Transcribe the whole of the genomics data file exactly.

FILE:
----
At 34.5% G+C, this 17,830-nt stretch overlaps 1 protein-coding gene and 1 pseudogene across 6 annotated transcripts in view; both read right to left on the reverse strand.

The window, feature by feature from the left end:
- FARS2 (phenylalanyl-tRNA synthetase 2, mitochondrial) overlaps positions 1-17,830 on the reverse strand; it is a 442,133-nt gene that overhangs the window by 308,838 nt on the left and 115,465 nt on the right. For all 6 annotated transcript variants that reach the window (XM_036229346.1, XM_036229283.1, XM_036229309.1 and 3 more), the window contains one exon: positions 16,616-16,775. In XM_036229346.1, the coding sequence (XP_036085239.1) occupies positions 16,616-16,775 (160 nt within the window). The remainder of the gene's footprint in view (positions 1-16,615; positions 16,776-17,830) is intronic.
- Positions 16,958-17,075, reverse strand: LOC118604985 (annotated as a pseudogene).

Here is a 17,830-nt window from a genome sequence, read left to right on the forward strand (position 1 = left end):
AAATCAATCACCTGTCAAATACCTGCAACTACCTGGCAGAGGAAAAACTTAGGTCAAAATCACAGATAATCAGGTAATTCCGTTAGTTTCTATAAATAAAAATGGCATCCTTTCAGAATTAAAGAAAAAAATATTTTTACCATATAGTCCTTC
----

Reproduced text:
At 34.5% G+C, this 17,830-nt stretch overlaps 1 protein-coding gene and 1 pseudogene across 6 annotated transcripts in view; both read right to left on the reverse strand.

The window, feature by feature from the left end:
- FARS2 (phenylalanyl-tRNA synthetase 2, mitochondrial) overlaps positions 1-17,830 on the reverse strand; it is a 442,133-nt gene that overhangs the window by 308,838 nt on the left and 115,465 nt on the right. For all 6 annotated transcript variants that reach the window (XM_036229346.1, XM_036229283.1, XM_036229309.1 and 3 more), the window contains one exon: positions 16,616-16,775. In XM_036229346.1, the coding sequence (XP_036085239.1) occupies positions 16,616-16,775 (160 nt within the window). The remainder of the gene's footprint in view (positions 1-16,615; positions 16,776-17,830) is intronic.
- Positions 16,958-17,075, reverse strand: LOC118604985 (annotated as a pseudogene).

Here is a 17,830-nt window from a genome sequence, read left to right on the forward strand (position 1 = left end):
AAATCAATCACCTGTCAAATACCTGCAACTACCTGGCAGAGGAAAAACTTAGGTCAAAATCACAGATAATCAGGTAATTCCGTTAGTTTCTATAAATAAAAATGGCATCCTTTCAGAATTAAAGAAAAAAATATTTTTACCATATAGTCCTTC